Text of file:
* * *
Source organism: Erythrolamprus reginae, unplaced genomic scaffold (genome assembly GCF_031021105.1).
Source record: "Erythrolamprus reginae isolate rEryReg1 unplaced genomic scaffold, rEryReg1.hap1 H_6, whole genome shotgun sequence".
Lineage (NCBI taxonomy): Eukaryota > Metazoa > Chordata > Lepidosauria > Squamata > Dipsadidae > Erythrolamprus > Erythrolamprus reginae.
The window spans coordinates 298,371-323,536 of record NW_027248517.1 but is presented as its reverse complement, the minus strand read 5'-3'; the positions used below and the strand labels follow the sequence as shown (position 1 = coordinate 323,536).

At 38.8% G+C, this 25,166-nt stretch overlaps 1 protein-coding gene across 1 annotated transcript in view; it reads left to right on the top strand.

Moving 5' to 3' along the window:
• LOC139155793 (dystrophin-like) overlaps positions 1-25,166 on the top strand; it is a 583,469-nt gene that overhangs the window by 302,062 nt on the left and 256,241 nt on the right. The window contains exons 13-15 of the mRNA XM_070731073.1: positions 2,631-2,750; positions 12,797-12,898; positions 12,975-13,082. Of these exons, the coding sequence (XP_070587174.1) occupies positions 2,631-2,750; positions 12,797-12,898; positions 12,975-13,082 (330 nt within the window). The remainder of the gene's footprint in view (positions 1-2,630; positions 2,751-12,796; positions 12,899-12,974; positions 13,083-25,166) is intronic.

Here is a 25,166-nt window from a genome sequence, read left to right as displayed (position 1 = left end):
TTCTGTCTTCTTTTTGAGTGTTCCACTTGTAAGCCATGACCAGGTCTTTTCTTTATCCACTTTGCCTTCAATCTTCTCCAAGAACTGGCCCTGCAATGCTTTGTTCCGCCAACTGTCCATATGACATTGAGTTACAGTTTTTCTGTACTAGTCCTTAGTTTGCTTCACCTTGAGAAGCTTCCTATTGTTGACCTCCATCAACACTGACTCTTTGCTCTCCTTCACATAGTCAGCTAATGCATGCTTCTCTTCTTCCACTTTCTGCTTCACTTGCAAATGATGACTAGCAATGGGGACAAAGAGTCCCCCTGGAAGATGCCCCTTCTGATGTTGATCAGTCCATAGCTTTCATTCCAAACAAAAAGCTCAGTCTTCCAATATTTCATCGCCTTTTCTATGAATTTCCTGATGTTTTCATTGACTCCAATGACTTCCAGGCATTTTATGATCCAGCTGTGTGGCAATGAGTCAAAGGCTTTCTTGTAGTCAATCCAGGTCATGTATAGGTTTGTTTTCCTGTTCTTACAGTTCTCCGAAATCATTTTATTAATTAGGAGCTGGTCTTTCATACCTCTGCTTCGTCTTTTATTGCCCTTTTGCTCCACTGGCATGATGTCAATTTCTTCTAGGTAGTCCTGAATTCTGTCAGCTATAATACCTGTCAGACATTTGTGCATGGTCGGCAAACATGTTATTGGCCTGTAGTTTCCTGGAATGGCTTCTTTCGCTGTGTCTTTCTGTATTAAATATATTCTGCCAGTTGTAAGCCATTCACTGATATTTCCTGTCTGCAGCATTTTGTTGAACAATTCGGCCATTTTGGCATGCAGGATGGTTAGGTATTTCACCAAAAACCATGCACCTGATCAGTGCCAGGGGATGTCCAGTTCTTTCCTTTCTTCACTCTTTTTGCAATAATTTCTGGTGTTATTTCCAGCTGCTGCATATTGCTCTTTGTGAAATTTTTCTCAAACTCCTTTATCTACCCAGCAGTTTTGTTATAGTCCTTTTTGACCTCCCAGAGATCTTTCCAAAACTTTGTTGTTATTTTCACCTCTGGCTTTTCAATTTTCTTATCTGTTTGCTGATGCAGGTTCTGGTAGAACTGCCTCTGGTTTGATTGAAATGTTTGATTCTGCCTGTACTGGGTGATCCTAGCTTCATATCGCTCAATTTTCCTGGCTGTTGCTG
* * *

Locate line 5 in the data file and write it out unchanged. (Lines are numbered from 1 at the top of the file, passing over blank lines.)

At 38.8% G+C, this 25,166-nt stretch overlaps 1 protein-coding gene across 1 annotated transcript in view; it reads left to right on the top strand.